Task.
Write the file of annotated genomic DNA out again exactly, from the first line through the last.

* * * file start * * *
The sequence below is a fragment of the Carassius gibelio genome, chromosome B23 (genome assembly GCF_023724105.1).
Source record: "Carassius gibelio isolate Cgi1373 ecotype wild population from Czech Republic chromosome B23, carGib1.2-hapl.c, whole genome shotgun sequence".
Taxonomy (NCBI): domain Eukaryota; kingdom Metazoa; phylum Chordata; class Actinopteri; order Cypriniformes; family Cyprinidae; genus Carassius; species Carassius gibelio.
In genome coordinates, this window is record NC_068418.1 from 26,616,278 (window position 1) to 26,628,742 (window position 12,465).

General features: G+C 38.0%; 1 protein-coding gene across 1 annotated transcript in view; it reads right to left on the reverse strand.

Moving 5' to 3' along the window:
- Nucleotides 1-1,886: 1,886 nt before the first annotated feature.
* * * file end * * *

The sequence below is a fragment of the Carassius gibelio genome, chromosome B23 (genome assembly GCF_023724105.1).
Source record: "Carassius gibelio isolate Cgi1373 ecotype wild population from Czech Republic chromosome B23, carGib1.2-hapl.c, whole genome shotgun sequence".
Taxonomy (NCBI): domain Eukaryota; kingdom Metazoa; phylum Chordata; class Actinopteri; order Cypriniformes; family Cyprinidae; genus Carassius; species Carassius gibelio.
In genome coordinates, this window is record NC_068418.1 from 26,616,278 (window position 1) to 26,628,742 (window position 12,465).

General features: G+C 38.0%; 1 protein-coding gene across 1 annotated transcript in view; it reads right to left on the reverse strand.

Moving 5' to 3' along the window:
- Nucleotides 1-1,886: 1,886 nt before the first annotated feature.